If Hali wants to do the balance beam, even though she cost us Peanut Butter & Jelly by dicking around for ten fricking minutes, and I zipped across the balance beam in 30 seconds, that means you don’t respect me. It’s fricking nauseating, frustrating, and I’m pissed!

This makes (slightly) more sense if it was in fact done after she was denied a spot on the balance beam for her tribe. It still represents a serious disconnect with the reality of the situation, and her performance on the beam during the reward challenge, but it makes the confessional slightly less crazy. Debbie has always been something of a wildcard on the show. We are now reaping the dubious benefits of her nature. That Mana managed to get immunity likely saved Debbie’s place in the game, but will she be safe even on a shuffled tribe? While Probst didn’t hear her complaining to Brad, I have to imagine other players did, and other than as a number, she doesn’t have a lot of value as a player when she’s that volatile.

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Diplomatic Disqus

Andy Pfeiffer chimed in on JT’s misplay at tribal:

J.T. should have told Brad “Vote Sandra. You have to. Malc, Aubs, and I will join you.” J.T. is a physical threat himself, so he wouldn’t have thought Brad would target Malcolm. If J.T. says he’s with Malcolm and Aubry, Brad isn’t going to target either of them. He’d want to protect his meat shield long-term. Getting rid of Malcolm would put J.T. in a minority, so Brad would call an audible, but not to Aubry. J.T. was with her and Malcolm. Michaela, Sandra, or Varner is ideal. Who’d play an idol on Varner? Low risk, low reward, sure, but as long as it ain’t me…

I agree that this should have been JT’s plan. The difficulty of an attempt to have your cake and eat it too is that sometimes the cake is a lie. As pointed out by Andy, if Sandra is eliminated there Aubry, Malcolm and JT are in the majority on that tribe and Brad has a pre-made alliance waiting for him. For Brad it was definitely a pennywise, pound foolish decision.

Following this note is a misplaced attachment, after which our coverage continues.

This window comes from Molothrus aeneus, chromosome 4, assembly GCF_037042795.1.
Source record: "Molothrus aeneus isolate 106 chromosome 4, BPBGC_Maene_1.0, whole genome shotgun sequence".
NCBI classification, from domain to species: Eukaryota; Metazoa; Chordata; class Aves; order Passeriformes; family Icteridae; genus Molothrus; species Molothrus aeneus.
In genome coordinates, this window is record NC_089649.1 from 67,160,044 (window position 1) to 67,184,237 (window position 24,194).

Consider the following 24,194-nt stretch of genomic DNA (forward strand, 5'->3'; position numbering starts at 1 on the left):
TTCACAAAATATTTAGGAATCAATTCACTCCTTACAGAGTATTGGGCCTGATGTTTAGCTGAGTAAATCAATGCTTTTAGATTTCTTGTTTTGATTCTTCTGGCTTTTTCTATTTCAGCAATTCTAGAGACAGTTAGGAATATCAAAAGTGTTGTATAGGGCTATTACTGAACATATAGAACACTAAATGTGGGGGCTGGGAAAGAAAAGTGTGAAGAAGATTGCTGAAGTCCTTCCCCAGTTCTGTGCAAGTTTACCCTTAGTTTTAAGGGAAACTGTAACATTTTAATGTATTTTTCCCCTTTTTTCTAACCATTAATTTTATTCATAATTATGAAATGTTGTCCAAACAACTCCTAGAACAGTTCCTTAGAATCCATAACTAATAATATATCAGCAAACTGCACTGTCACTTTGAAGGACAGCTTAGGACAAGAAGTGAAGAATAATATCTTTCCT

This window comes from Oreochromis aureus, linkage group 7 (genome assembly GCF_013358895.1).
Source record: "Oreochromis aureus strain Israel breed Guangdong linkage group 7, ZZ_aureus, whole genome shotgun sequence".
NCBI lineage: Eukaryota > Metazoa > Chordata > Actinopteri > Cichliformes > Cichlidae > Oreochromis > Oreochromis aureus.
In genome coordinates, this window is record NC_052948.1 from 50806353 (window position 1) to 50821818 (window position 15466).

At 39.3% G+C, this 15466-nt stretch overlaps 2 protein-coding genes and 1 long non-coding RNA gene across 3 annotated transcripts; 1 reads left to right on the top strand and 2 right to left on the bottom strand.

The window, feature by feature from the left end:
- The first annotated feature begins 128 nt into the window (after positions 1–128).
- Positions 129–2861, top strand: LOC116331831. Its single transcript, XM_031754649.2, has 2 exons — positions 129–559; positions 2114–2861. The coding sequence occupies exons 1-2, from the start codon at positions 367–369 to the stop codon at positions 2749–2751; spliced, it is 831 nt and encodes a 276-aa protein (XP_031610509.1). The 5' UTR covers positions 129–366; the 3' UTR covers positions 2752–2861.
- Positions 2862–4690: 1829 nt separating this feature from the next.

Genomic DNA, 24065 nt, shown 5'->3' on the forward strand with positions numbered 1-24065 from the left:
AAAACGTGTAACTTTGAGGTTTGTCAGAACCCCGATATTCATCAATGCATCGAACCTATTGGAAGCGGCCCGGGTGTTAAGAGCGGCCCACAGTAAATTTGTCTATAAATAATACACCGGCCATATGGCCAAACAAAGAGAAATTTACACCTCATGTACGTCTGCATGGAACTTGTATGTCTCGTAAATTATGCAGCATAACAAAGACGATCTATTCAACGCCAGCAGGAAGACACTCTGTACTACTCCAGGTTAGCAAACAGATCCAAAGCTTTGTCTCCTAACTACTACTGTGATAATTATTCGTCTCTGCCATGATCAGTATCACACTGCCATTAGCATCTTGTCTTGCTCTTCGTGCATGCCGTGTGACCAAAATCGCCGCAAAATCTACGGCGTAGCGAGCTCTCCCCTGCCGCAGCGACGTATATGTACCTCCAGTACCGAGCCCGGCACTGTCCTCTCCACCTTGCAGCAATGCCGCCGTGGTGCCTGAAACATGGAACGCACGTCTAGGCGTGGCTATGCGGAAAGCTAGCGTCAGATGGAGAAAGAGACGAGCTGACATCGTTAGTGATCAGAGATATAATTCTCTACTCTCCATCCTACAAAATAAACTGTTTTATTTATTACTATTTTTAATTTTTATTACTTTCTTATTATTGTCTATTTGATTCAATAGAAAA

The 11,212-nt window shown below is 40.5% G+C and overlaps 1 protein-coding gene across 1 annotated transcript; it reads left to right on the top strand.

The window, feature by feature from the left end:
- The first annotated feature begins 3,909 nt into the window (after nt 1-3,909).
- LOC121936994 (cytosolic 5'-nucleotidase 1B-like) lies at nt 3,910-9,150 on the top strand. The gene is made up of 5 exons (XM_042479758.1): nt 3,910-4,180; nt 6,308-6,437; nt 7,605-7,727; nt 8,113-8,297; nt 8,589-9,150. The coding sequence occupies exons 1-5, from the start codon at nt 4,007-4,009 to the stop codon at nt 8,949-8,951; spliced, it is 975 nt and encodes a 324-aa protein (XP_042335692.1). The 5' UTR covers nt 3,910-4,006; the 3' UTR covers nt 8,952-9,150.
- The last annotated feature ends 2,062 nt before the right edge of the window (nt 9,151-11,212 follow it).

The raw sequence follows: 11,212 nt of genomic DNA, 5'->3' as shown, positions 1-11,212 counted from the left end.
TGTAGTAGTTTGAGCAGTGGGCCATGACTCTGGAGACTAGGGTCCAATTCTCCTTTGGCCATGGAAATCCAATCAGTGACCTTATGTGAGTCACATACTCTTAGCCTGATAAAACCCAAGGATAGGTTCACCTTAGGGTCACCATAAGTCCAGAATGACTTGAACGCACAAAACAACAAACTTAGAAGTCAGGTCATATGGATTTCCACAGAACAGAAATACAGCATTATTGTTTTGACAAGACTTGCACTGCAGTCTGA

Sarah Channon (Hi Sarah!) posed an interesting question regarding Tai’s play:

I agree with you that Tai made a good move in playing his idol for the tribe, though I’m not sure how much credit he’ll get. Tai’s got an image issue, and proving that he can be counted on is huge for him… will it work?

Often players on Survivor get slighted due to their previous relationships, and I think for Tai everyone gives credit for his gameplay to Mark the Chicken. Honestly, I feel that Tai is in a no-win situation, even when he makes the move that’s right for his game he is unlikely to get credit because people see him as an emotional player, not a strategic one. Everyone likes him, me included, but no one really trusts him. He’s far too easily influenced, which worked in his alliances favor this time.. but who can say what happens next time?

Also, credit to Christian Bugia who caught an embarrassing name mix-up in my original draft of the article. Thanks for the eagle eye!

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Key Points: Dirty Deed

Sowing Confusion Amongst Your Enemies

Recently we spent some time talking about Clausewitz and Sun Tzu, with a focus on the importance of information: knowing what your opponents are up to, while keeping them guessing about what you’re up to. This week Sandra put on something of a Survivor master class on the art of disinformation, becoming the latest person to snow JT under and send him packing.